Every organization needs to be sure that its data is backed up, without depending on end-users to do it. The easiest way to secure those endpoints and their data — quickly, securely, and efficiently — is in the cloud. And it’s particularly important when you need to back up thousands of devices at the same time.
Backing up data from enterprise endpoints — corporate laptop computers, mobile devices, or anything on which the organization’s data can reside — can be a nightmare of uncertainty and risk. For example, users often backup their laptops (if they back them up at all) on flash drives, consumer file sharing services, or even by emailing attachments to themselves. But flash drives are too hard to identify and track. Users lose them or have a drawerful of flash drives with no efficient way to identify them. File sharing services for consumers are handy but poorly secured, and emailing simply adds to the approximately 80% worth of data that are duplicated.
In contrast, backing up endpoints to a secure and stable cloud solves these problems. A stable cloud offers up to 99.5% availability and 99.99999% durability (eleven 9’s) of guaranteed service level agreements (SLAs) depending on your service level agreements and contract pricing. Extreme scalability, security, reduced infrastructure costs, and management time round out the business case.
However, sometimes IT needs to backup, restore, upgrade, or migrate many endpoints at once. Depending on the WAN to transport data to and from thousands of endpoints can create unacceptable demands on the backup infrastructure. Long transport times and high bandwidth demands can overrun backup windows, slow down applications, and cause SLAs to fail.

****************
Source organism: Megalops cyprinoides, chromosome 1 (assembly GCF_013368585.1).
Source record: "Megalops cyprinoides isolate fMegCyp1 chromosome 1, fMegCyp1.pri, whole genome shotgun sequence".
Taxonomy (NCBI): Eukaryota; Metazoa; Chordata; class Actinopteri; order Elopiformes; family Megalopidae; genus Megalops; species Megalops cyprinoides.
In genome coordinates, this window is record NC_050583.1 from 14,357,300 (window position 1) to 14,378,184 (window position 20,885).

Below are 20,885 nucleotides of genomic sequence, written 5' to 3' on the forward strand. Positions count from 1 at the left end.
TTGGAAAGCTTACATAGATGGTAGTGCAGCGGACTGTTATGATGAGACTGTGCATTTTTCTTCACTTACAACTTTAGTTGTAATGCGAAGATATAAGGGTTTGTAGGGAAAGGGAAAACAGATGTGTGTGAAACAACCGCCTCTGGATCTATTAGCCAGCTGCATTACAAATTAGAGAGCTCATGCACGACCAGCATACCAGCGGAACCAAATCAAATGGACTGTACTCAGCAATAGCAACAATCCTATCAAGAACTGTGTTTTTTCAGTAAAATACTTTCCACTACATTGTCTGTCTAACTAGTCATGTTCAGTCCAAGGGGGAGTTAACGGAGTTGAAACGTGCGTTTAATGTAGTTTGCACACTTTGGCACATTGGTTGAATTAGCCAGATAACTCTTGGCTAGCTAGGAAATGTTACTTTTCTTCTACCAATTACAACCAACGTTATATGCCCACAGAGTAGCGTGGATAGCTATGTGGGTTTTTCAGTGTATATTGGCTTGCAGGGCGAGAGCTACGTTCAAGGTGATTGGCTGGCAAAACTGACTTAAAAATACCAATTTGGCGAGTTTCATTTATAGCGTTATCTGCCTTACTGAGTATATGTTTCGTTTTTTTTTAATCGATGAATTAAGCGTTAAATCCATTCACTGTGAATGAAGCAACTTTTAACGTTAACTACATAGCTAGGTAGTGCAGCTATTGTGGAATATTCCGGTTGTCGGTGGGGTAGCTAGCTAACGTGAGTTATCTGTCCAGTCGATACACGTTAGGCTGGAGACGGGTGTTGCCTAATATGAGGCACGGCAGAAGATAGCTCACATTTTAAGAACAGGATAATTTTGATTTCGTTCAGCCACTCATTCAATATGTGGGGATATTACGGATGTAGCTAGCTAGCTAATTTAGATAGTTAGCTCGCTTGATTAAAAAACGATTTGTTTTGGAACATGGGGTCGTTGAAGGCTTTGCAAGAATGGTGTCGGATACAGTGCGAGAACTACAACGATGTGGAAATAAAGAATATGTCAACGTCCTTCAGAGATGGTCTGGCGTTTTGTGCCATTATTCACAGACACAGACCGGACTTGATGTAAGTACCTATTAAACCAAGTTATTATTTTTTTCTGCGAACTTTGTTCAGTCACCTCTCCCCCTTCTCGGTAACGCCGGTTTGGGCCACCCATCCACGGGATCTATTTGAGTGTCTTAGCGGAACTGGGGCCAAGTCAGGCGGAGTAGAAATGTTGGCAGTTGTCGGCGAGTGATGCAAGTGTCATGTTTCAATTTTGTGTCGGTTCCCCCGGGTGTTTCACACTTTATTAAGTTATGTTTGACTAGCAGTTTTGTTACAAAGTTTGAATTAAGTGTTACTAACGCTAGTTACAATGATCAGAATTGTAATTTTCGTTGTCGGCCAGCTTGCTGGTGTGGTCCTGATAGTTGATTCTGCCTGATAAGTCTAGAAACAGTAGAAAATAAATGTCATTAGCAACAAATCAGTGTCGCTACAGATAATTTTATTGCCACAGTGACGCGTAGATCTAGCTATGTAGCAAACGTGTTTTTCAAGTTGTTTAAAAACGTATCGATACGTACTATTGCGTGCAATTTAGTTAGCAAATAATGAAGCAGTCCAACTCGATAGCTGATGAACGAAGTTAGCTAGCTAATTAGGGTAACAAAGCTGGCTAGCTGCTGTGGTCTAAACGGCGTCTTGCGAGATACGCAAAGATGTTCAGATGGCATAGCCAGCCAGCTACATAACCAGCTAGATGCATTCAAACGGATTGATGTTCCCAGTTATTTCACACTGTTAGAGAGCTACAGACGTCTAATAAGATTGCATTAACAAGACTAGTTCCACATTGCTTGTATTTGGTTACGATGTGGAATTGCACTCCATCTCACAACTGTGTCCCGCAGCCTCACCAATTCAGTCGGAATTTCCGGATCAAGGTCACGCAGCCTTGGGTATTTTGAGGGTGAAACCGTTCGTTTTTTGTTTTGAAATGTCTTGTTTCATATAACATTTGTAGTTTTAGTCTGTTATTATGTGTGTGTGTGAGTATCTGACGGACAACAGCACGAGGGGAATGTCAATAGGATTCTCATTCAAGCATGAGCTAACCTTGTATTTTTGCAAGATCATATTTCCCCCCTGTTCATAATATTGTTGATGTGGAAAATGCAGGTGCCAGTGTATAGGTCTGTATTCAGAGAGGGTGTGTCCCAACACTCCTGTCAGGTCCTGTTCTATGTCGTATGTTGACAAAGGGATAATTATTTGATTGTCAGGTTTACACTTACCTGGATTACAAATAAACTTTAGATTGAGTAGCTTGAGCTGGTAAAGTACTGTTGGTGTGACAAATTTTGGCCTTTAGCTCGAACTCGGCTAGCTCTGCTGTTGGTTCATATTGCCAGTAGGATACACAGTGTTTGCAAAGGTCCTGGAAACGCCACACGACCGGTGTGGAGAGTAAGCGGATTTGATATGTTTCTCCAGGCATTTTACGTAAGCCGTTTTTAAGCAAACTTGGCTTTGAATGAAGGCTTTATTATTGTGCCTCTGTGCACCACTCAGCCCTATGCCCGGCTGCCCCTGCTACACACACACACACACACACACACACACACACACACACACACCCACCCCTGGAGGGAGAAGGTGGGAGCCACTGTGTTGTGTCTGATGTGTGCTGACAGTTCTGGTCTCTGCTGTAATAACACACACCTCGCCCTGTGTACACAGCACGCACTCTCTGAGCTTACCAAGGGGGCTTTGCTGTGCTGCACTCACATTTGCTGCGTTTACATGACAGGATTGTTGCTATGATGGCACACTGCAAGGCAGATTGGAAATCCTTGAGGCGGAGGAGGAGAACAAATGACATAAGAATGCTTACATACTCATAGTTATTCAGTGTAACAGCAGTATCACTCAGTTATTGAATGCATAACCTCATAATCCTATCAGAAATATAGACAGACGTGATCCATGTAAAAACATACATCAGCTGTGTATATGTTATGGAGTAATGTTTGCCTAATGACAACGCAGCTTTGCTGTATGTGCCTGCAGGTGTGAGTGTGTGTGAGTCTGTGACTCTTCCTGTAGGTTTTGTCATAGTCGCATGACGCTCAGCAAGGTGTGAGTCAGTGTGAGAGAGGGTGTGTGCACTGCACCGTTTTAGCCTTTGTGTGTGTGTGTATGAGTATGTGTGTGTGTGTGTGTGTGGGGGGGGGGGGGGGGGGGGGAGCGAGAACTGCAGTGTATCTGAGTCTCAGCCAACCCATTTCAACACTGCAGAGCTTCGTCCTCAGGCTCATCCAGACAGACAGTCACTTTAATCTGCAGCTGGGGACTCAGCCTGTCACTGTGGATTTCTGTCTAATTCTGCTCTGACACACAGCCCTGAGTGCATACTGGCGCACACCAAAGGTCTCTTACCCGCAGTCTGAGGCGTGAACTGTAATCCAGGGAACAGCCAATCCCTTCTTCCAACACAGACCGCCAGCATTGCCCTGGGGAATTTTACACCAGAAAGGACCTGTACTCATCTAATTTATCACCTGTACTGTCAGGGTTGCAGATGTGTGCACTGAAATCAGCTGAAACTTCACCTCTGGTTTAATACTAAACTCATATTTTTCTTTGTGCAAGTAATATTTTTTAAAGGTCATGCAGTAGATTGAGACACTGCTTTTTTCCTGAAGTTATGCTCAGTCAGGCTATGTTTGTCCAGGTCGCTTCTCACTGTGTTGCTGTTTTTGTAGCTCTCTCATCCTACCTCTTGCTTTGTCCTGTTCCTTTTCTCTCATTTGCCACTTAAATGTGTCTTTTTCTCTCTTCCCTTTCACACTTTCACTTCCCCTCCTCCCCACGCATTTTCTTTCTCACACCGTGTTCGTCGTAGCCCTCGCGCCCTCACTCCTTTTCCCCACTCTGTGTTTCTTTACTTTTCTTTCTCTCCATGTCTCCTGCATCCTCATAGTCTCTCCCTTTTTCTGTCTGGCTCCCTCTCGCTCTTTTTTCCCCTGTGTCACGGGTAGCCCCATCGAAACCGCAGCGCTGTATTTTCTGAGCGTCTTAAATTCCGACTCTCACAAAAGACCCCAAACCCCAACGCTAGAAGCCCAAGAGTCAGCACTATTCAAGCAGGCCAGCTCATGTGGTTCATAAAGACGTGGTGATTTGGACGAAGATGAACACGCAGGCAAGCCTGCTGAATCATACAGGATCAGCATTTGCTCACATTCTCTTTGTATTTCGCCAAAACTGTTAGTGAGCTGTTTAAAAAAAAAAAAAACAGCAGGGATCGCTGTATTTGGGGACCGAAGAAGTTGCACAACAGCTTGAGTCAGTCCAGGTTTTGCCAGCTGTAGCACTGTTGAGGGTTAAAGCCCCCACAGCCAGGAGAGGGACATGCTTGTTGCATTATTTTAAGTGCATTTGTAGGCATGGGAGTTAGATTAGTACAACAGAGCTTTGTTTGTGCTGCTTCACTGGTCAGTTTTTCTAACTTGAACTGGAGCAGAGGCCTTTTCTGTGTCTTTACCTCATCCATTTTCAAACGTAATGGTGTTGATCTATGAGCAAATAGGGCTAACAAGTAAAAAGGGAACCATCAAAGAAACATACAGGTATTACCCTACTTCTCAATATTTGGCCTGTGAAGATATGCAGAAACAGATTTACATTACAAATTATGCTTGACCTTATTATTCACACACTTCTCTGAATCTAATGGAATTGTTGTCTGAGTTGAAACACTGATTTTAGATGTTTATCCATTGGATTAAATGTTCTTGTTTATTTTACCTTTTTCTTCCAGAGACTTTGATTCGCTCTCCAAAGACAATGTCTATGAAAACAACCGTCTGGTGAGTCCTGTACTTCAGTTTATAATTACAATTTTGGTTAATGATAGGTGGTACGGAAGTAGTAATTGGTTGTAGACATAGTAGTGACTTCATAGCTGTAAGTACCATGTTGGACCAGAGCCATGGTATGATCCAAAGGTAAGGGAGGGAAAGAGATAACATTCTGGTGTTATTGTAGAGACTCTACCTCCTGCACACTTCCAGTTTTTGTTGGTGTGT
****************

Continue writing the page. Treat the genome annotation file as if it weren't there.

Combining Cloud and Cache
Here’s the best solution to this big problem: combine the cloud data repository and local cache — add dedupe and WAN optimization — and you have the high performance you need for large-scale backup and recovery. There are five critical requirements for this level of performance: speedy backup, fast restores on demand, controlling expenses at the caching storage layer, global dedupe, and optimizing the WAN.
- High performance cloud backup. IT commonly schedules backup for off-peak hours, but even local LAN backups overrun backup time windows. Using the WAN to transport data to the cloud multiplies the problem. IT should combine off-peak backup with global dedupe, bandwidth throttling, and WAN optimization to efficiently backup data. At the highest levels of efficiency, this enables IT to run large baseline backups and even data migrations on tens of thousands of user devices without paralyzing performance.
- Fast restores on demand. Restores cannot wait for off-peak hours; they have to be ready whenever a user need occurs. Optimizing WAN transfers helps considerably. Multi-threading for parallel restores operations allows IT to efficiently restore even large volumes within recovery time objectives (RTO).